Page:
Commentary: Perceptions About Downtowns Are Changing
By Maria Saporta
More than 700 people from around the country descended on Atlanta from Sept. 7 to Sept. 9 to attend the International Development Association meeting at the Westin Peachtree Plaza. The event harkened back to 1977 – the last time the IDA came to Atlanta. At the time, Dan Sweat, who was heading Central Atlanta Progress, hosted the organization.
Downtowns have changed dramatically in the four decades since the last time the International Downtown Association met in Atlanta.
For instance, the organization’s members were the top executives of downtown groups – and at the time, they were all male. So Atlanta put together a “ladies program” for the spouses. Dan Sweat’s wife – Tally Sweat –helped organize the program.
Today, the association’s members include staff members in addition to top executives and industry consultants – and a large portion of the attendees were women.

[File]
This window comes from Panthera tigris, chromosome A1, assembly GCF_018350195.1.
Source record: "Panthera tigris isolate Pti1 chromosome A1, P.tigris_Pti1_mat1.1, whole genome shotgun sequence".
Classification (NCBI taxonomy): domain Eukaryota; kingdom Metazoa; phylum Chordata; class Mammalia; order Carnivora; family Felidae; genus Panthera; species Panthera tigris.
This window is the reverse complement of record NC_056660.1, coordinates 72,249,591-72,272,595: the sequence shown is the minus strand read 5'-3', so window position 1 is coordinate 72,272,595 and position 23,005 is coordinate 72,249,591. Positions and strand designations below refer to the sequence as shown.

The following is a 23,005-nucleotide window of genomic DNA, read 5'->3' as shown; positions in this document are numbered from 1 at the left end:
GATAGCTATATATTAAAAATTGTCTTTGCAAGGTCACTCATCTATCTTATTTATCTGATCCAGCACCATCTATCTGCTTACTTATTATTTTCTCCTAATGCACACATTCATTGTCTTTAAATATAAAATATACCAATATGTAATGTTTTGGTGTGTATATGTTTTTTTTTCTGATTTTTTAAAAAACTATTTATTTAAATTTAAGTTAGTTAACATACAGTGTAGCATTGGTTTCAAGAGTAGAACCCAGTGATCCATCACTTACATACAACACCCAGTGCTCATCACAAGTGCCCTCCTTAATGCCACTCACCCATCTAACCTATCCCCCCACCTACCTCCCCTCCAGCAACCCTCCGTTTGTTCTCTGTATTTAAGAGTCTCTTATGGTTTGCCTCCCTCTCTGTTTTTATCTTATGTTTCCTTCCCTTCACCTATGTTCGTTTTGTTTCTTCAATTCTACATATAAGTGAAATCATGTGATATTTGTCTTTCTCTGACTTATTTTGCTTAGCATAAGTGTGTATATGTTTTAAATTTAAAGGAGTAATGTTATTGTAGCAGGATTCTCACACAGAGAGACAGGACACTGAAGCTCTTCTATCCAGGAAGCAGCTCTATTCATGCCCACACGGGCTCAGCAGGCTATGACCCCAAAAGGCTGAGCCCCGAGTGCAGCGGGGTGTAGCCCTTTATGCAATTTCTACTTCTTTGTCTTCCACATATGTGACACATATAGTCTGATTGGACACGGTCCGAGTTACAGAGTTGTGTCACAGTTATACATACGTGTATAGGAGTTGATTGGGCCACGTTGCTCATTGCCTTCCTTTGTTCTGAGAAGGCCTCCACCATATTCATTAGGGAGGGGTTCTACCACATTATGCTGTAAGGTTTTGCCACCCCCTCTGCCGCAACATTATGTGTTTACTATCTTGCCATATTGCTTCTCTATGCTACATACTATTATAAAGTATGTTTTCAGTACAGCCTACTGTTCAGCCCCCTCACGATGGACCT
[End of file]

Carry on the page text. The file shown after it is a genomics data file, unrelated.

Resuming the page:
Richard Bradley was president of the association in the 1980s. He remembered journalists calling when downtown department stores started closing and asking him whether their downtowns were dying.
Bradley optimistically told them downtowns were changing.
In the 1970s and 1980s, stores and businesses were moving away from central cities as suburbs were booming.
Today, downtowns are rebounding. More people want to live and work in urban centers – choosing authentic and historic locations rather than cookie-cutter suburbs.
The lingo also has also changed. Now downtown leaders talk about “place making” and creating experiences – a sharp contrast from the previous perception that downtowns were dirty, dangerous and dull.
Richard Bradley’s efforts have come full circle. He was recently presented with the IDA’s Dan Sweat Lifetime Achievement Award. One of the people presenting the 2016 award was Sweat’s widow – Tally Sweat.